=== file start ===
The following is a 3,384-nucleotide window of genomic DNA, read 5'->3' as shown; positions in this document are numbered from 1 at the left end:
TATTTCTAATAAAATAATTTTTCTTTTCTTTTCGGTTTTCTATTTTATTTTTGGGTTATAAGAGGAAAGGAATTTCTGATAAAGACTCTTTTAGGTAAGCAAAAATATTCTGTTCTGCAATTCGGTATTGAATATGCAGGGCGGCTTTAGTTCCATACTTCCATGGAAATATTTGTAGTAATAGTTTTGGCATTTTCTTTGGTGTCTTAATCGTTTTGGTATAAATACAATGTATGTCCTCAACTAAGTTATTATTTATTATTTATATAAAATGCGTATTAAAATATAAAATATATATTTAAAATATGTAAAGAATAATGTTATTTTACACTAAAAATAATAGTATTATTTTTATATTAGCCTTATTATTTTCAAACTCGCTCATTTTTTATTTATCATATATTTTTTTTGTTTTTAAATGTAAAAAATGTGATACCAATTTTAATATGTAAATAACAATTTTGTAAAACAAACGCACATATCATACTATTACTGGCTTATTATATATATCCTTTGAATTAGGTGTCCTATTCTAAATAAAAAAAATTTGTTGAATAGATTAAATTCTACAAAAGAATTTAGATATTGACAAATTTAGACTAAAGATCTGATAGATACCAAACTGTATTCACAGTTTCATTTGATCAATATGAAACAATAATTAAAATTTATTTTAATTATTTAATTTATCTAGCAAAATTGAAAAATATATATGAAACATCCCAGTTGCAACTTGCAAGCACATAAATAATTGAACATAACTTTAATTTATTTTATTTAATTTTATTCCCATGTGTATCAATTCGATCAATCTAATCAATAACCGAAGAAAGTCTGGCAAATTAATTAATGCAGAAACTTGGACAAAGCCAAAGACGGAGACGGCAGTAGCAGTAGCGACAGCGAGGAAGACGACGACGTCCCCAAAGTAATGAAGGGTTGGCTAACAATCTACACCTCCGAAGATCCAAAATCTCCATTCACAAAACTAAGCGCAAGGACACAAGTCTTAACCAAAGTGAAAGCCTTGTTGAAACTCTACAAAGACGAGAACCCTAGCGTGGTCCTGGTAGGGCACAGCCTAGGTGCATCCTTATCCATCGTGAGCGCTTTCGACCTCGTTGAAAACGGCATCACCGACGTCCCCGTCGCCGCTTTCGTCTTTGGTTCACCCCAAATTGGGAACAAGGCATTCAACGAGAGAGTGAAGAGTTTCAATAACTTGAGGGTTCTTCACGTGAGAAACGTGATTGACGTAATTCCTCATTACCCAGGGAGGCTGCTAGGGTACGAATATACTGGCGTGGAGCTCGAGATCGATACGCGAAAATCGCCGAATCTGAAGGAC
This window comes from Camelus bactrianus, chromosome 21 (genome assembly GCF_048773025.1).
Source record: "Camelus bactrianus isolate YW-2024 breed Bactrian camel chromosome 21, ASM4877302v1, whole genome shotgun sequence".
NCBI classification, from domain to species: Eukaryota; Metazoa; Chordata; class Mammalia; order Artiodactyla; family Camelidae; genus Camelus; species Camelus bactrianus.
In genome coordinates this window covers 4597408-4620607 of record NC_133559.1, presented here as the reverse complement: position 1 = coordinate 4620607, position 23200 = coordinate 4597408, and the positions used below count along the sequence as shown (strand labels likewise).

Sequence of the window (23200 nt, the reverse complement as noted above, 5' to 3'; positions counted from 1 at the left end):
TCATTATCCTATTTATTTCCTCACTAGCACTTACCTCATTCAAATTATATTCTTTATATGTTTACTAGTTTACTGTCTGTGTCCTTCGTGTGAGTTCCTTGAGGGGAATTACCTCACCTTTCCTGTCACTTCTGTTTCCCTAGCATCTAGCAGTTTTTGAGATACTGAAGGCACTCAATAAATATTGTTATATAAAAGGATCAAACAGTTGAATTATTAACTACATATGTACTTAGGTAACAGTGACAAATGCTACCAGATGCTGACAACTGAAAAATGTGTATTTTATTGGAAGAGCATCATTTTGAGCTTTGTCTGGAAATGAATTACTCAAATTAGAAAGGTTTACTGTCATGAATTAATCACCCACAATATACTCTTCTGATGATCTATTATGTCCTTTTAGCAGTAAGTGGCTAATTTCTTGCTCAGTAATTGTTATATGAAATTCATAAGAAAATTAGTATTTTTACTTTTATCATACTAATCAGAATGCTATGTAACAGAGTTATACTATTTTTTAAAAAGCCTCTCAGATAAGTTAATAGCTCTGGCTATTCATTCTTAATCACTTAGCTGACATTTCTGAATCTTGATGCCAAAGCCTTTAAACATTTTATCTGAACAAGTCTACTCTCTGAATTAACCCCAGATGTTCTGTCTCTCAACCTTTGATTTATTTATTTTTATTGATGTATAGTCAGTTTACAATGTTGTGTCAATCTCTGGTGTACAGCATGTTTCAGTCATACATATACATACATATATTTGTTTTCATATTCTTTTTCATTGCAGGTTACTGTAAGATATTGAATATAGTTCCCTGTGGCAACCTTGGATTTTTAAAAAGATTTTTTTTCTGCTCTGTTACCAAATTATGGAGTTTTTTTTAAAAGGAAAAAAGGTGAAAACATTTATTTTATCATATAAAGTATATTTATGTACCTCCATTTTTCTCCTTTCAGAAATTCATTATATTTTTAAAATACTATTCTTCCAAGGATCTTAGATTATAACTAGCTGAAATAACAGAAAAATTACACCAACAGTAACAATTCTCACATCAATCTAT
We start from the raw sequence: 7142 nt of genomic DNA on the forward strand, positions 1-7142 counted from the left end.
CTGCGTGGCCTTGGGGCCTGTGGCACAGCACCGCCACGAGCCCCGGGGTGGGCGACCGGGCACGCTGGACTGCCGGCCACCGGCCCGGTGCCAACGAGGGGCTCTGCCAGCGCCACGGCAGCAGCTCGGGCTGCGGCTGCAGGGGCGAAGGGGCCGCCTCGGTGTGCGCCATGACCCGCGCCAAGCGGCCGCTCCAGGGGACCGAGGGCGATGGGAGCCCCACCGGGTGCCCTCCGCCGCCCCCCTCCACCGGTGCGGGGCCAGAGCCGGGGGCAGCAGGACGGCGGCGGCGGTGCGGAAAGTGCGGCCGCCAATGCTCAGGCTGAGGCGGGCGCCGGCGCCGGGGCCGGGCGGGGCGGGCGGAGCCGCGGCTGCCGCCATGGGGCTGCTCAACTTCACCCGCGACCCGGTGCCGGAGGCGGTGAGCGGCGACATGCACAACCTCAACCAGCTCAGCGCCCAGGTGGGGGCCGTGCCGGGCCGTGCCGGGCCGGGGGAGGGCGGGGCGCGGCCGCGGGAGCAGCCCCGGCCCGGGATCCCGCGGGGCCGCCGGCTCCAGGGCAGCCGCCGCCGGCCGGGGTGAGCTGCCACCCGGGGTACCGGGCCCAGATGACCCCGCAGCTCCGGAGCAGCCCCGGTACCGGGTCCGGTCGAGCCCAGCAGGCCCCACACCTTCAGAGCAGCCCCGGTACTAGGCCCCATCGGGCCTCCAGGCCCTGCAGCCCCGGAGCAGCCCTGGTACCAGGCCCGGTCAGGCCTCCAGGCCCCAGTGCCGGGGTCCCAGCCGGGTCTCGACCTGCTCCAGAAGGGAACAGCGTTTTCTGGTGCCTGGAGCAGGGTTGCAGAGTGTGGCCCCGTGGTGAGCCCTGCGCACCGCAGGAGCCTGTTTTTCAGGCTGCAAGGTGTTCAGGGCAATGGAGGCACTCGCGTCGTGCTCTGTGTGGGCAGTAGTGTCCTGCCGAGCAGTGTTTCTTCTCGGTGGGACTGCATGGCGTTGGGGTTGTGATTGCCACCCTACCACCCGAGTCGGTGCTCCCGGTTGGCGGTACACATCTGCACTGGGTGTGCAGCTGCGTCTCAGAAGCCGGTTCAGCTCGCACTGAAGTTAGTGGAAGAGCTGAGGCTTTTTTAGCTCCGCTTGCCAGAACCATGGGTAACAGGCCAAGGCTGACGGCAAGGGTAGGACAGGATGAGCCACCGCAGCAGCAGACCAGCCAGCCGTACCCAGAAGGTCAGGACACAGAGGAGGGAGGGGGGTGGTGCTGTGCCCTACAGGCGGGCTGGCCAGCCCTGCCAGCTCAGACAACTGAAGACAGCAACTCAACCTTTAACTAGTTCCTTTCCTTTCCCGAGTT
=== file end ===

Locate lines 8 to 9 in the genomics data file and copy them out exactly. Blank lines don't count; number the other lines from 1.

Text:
TCATTATCCTATTTATTTCCTCACTAGCACTTACCTCATTCAAATTATATTCTTTATATGTTTACTAGTTTACTGTCTGTGTCCTTCGTGTGAGTTCCTTGAGGGGAATTACCTCACCTTTCCTGTCACTTCTGTTTCCCTAGCATCTAGCAGTTTTTGAGATACTGAAGGCACTCAATAAATATTGTTATATAAAAGGATCAAACAGTTGAATTATTAACTACATATGTACTTAGGTAACAGTGACAAATGCTACCAGATGCTGACAACTGAAAAATGTGTATTTTATTGGAAGAGCATCATTTTGAGCTTTGTCTGGAAATGAATTACTCAAATTAGAAAGGTTTACTGTCATGAATTAATCACCCACAATATACTCTTCTGATGATCTATTATGTCCTTTTAGCAGTAAGTGGCTAATTTCTTGCTCAGTAATTGTTATATGAAATTCATAAGAAAATTAGTATTTTTACTTTTATCATACTAATCAGAATGCTATGTAACAGAGTTATACTATTTTTTAAAAAGCCTCTCAGATAAGTTAATAGCTCTGGCTATTCATTCTTAATCACTTAGCTGACATTTCTGAATCTTGATGCCAAAGCCTTTAAACATTTTATCTGAACAAGTCTACTCTCTGAATTAACCCCAGATGTTCTGTCTCTCAACCTTTGATTTATTTATTTTTATTGATGTATAGTCAGTTTACAATGTTGTGTCAATCTCTGGTGTACAGCATGTTTCAGTCATACATATACATACATATATTTGTTTTCATATTCTTTTTCATTGCAGGTTACTGTAAGATATTGAATATAGTTCCCTGTGGCAACCTTGGATTTTTAAAAAGATTTTTTTTCTGCTCTGTTACCAAATTATGGAGTTTTTTTTAAAAGGAAAAAAGGTGAAAACATTTATTTTATCATATAAAGTATATTTATGTACCTCCATTTTTCTCCTTTCAGAAATTCATTATATTTTTAAAATACTATTCTTCCAAGGATCTTAGATTATAACTAGCTGAAATAACAGAAAAATTACACCAACAGTAACAATTCTCACATCAATCTAT
We start from the raw sequence: 7142 nt of genomic DNA on the forward strand, positions 1-7142 counted from the left end.